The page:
AVMA Answers

Published on March 15, 2005
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Q:  How will holding the World Veterinary Congress in conjunction with the AVMA Annual Convention in Minneapolis, July 16-20, change the character of the AVMA meeting?

Dr. Dennis McCurnin, chair of the AVMA, Convention Management and Program Committee, responds:  

A:   The World Veterinary Congress was started in 1863, but it has been held on U.S. soil only once before—in New York City in 1934, so this is only the second time the congress is being held in conjunction with the AVMA convention. It's going to be an exciting meeting because the congress will add an international dimension that many U.S. veterinarians haven't yet experienced. They will connect with veterinarians and information from all parts of the world, who will come together to meet the theme we're trying to achieve in veterinary medicine today, the theme of the 142nd AVMA Annual Convention/28th World Veterinary Congress—"One Profession, One Vision." Our goal was to fold the international flavor into a seamless meeting. We did not want to have any boundaries, but one profession at one meeting.  

Q:  Can registrants of the AVMA convention attend WVC sessions, and vice versa?
A:   Oh, yes. One registration fee gets everyone into everything. For the course of this meeting, every AVMA convention registrant is going to be a member of the World Veterinary Association. This will probably be the most-attended World Veterinary Congress, because it is associated with the AVMA, and we anticipate this to be our largest AVMA convention as well. The joint meeting will feature approximately 1,000 hours of continuing education programming, close to 30 wet labs, and a complement of sponsored symposia.

Q:  Will AVMA conventioneers find the WVC International Pavilion sessions of value?
A:   The International Pavilion was aimed at giving our international speakers a forum where they could make presentations of international interest to the profession. Pavilion sessions go on from July 16-19. Four rooms are reserved for these presentations. The sessions are not lengthy, maybe 20 or 30 minutes each, so that a person can pick out a subject or two that they have interest in and find out about it from an international perspective. It will give veterinarians a different perspective about the world of veterinary medicine, and the world of the world, too.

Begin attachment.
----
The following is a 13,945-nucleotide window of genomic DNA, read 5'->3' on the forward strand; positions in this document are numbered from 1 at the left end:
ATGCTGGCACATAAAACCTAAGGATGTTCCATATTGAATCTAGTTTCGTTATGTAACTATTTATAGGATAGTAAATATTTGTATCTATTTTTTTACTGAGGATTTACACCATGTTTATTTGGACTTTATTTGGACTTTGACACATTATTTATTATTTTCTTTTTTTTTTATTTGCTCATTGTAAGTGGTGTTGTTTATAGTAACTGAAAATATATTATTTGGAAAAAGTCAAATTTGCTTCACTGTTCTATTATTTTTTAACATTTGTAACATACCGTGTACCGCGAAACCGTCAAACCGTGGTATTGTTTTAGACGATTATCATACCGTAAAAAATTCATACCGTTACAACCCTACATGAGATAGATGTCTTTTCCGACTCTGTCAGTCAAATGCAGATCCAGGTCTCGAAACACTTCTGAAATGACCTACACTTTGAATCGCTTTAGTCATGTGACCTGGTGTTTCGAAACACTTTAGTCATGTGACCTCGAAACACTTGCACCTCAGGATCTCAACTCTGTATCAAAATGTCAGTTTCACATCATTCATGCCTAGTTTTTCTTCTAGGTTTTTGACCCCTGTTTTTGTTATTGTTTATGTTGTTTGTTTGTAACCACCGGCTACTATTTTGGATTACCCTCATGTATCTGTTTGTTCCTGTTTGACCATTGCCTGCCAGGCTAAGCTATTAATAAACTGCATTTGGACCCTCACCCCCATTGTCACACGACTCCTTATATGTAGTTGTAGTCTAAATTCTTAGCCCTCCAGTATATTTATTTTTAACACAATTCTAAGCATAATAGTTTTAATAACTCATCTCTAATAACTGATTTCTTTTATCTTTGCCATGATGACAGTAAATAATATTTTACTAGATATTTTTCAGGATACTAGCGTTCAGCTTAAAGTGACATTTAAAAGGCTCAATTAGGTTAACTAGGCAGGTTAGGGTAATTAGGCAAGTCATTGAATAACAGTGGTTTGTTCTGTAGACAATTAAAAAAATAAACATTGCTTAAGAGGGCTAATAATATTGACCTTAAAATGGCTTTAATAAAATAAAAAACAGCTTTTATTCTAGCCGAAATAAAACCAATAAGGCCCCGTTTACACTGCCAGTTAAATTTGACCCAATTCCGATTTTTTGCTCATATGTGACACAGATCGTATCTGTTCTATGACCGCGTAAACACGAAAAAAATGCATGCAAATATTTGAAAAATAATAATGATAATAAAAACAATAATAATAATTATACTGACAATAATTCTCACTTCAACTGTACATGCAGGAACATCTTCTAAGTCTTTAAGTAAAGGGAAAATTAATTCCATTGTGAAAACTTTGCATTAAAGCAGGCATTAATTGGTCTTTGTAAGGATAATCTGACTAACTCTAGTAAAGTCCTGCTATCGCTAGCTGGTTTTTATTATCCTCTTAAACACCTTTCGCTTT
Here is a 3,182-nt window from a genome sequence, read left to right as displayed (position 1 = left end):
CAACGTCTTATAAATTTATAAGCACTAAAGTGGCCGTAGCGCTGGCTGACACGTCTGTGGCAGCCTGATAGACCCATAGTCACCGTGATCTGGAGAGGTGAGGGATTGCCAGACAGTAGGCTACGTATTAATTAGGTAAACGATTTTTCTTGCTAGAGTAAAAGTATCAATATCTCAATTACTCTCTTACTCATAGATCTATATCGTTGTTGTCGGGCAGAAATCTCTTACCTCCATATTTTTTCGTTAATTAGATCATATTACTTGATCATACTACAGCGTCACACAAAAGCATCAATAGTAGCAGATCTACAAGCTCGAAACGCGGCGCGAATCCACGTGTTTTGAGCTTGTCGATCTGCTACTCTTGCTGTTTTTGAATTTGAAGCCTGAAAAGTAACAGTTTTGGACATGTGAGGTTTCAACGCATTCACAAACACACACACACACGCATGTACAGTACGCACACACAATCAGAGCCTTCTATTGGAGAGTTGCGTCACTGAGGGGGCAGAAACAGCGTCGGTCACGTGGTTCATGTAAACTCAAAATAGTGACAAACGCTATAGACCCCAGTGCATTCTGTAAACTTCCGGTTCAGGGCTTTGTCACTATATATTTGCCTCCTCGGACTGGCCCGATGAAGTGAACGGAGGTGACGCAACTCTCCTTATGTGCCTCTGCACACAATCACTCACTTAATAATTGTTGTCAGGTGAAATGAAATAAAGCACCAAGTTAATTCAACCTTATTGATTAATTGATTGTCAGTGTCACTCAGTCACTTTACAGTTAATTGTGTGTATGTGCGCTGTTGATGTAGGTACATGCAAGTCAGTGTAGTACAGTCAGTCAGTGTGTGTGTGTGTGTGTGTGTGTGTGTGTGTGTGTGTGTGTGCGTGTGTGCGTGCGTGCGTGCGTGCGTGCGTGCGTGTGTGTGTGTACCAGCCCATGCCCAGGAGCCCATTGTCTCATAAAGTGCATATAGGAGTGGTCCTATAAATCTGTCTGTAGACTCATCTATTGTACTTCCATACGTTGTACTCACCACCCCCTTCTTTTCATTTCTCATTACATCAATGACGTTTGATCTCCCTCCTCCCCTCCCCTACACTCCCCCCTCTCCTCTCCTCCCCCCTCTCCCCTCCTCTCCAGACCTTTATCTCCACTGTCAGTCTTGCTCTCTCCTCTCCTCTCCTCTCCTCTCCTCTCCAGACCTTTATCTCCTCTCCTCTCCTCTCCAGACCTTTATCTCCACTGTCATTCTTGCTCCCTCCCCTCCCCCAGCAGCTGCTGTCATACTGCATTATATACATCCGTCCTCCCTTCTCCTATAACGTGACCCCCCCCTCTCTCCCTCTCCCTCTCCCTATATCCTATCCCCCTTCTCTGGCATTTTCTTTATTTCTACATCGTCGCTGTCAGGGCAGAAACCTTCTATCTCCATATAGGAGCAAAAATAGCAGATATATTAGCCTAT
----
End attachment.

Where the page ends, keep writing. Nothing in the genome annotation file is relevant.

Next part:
Q:  Will language translation be available for CE sessions and various events?
A:   Translation is expensive and requires special room set-ups, so we arranged the International Pavilion to minimize the need for translation. A French speaker might be scheduled for one hour, a German speaker for another. People who speak those languages can come in and listen to those presentations.

On the basis of preregistration numbers from various countries, translation via an FM radio system may be available in French, Spanish, German, and/or Japanese for selected sessions. Translation will be provided for the opening and closing sessions.

One of the things we'll notice is that most foreign veterinary attendees speak English and will be attending our English sessions. Many Europeans speak two, three, four languages. This is pretty interesting if you look at the small number of veterinarians in this country who speak a foreign language. A lot of good science and many valuable studies are being evaluated and released from countries that do not speak English. One of the reasons for having an international meeting is to remind people that English-speaking countries do not have a corner on science. A lot of other countries do great things, too.

Registrants' name badges will reflect their native tongue, so that when an attendee needs to talk with someone, they know which language to communicate in, even in the exhibit hall.

I think we'll have more international exhibitors. Each foreign company will determine whether they should make bilingual representatives available.

Q:  What else does the conjoint meeting have in store?
A:   Our foreign visitors will find our interactive laboratories an unusual opportunity. Generally, foreign meetings do not offer many laboratories, and when they do, they tend not to be interactive laboratories with animals. On the other hand, the type of opening and closing ceremonies planned this year will be completely new for the AVMA convention. International meetings usually have gala opening and closing ceremonies, whereas we tend to have only an opening session. The keynote speaker at the opening session, co-sponsored by Hill's Pet Nutrition, will be former First Lady Barbara Bush.

Minneapolis will be a wonderful venue. The weather should be cooperative, and Minneapolis is a clean, well-laid-out city with excellent, conveniently located hotel and convention facilities. The convention center has been expanded since the AVMA met there in 1993. Minneapolis is usually not a destination point for international guests, so they're going to see an American city in the heartland, which will be something new and interesting to most of them.

For Family Night, co-sponsored by Bayer Animal Health, Harriet Island will be pretty fantastic. Attendees will be free to come and go virtually as they please, in a relaxed, North woods atmosphere. They'll be able to eat, relax, talk, and be entertained, all at the same time. Some activities unique to Minneapolis have been arranged so that attendees can experience the true local flavor.